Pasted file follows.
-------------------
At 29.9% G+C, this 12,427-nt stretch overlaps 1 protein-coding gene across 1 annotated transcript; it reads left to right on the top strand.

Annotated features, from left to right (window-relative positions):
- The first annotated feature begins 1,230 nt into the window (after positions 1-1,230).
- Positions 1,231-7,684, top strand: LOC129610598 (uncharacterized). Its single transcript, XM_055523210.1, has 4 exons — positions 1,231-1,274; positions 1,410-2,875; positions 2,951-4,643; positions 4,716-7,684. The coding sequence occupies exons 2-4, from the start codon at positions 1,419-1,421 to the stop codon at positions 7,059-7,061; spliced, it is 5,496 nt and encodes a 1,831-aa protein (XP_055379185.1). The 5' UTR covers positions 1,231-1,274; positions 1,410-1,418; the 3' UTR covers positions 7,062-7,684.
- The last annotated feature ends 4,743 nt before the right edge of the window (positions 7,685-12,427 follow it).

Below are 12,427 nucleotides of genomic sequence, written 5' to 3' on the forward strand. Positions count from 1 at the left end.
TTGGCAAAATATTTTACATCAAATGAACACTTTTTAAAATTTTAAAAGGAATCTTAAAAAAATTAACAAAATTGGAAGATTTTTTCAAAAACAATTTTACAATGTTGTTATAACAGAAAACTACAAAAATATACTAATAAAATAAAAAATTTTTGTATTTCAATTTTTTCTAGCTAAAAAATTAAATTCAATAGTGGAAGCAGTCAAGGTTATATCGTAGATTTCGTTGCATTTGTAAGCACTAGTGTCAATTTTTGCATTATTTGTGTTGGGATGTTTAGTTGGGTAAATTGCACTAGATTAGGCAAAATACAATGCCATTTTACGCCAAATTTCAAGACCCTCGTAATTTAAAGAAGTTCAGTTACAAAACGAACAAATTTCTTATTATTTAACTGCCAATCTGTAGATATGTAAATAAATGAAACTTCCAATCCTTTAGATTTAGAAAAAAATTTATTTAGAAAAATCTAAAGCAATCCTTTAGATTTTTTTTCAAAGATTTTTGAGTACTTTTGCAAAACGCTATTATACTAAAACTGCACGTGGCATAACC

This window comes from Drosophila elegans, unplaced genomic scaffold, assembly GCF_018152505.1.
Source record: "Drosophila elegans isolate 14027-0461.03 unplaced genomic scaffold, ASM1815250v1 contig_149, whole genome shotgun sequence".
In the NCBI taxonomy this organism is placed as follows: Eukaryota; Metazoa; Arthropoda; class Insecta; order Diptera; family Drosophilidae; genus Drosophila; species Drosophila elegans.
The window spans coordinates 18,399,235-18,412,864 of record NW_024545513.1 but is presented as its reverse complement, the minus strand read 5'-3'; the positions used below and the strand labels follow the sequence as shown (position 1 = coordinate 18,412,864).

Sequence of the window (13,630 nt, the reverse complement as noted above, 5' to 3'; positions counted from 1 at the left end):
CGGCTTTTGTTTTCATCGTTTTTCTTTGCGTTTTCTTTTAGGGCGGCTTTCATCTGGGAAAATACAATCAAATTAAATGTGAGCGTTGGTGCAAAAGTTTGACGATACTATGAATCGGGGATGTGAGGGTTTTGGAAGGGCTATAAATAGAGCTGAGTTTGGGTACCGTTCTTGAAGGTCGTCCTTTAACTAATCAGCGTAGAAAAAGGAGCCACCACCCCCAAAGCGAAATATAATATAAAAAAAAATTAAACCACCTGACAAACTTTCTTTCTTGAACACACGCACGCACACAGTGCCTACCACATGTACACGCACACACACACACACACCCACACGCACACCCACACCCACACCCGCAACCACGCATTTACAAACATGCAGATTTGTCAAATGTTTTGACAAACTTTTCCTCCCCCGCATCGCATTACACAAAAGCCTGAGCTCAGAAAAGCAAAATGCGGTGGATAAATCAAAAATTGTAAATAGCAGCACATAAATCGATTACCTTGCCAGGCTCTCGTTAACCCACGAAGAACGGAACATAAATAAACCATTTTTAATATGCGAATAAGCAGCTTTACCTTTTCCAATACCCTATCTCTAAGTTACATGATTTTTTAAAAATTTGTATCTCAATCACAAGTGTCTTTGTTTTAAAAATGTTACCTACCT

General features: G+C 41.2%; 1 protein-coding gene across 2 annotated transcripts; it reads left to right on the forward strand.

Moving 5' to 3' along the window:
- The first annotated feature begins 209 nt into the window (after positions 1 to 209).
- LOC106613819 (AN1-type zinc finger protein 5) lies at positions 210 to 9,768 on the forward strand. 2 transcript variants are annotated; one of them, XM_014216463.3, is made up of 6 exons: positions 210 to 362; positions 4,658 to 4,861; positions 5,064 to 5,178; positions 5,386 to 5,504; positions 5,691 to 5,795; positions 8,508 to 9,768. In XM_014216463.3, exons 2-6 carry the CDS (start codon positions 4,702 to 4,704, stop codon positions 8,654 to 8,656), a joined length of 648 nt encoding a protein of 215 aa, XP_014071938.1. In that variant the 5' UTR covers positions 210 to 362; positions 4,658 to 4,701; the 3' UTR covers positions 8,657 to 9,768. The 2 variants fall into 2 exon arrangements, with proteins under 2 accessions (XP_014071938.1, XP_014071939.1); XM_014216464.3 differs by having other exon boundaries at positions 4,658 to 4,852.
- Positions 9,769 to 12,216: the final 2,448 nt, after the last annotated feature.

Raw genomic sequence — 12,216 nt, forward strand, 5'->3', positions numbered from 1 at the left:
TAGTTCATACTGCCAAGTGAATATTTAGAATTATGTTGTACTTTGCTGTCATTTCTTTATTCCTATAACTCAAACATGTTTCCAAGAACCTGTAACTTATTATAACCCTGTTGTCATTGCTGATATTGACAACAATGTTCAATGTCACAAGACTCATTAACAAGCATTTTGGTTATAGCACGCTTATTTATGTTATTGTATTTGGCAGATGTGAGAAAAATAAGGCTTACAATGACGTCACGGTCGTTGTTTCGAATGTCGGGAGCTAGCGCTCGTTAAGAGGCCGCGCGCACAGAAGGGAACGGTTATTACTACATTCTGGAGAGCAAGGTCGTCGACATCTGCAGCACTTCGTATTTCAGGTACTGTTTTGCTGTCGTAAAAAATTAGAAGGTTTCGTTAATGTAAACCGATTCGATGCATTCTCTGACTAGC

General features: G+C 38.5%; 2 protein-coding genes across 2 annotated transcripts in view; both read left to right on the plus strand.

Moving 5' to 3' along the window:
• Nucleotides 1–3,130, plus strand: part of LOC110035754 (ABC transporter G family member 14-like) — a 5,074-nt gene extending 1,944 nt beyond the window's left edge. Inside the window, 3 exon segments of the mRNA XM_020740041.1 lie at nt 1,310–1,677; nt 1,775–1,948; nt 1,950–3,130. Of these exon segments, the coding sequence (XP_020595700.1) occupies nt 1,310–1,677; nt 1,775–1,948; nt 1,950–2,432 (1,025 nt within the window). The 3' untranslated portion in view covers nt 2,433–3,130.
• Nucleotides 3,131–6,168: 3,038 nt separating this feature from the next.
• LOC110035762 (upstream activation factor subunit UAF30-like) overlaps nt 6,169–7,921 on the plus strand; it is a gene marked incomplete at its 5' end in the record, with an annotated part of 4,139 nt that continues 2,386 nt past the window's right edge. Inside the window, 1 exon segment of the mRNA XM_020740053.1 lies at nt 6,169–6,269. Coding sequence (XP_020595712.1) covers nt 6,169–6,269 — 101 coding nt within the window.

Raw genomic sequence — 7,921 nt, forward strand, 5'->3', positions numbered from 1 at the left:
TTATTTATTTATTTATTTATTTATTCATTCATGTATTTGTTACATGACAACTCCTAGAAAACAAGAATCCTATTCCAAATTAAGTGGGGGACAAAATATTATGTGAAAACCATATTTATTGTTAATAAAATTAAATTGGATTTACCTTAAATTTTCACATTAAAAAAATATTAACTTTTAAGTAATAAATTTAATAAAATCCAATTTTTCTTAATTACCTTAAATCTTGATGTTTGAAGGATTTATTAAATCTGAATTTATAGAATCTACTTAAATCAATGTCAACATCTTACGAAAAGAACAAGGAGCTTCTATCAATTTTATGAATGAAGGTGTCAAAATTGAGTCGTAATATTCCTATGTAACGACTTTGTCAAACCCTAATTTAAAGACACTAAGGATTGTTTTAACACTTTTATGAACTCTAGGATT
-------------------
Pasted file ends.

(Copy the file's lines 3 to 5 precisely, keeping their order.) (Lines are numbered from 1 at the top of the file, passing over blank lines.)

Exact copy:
- The first annotated feature begins 1,230 nt into the window (after positions 1-1,230).
- Positions 1,231-7,684, top strand: LOC129610598 (uncharacterized). Its single transcript, XM_055523210.1, has 4 exons — positions 1,231-1,274; positions 1,410-2,875; positions 2,951-4,643; positions 4,716-7,684. The coding sequence occupies exons 2-4, from the start codon at positions 1,419-1,421 to the stop codon at positions 7,059-7,061; spliced, it is 5,496 nt and encodes a 1,831-aa protein (XP_055379185.1). The 5' UTR covers positions 1,231-1,274; positions 1,410-1,418; the 3' UTR covers positions 7,062-7,684.
- The last annotated feature ends 4,743 nt before the right edge of the window (positions 7,685-12,427 follow it).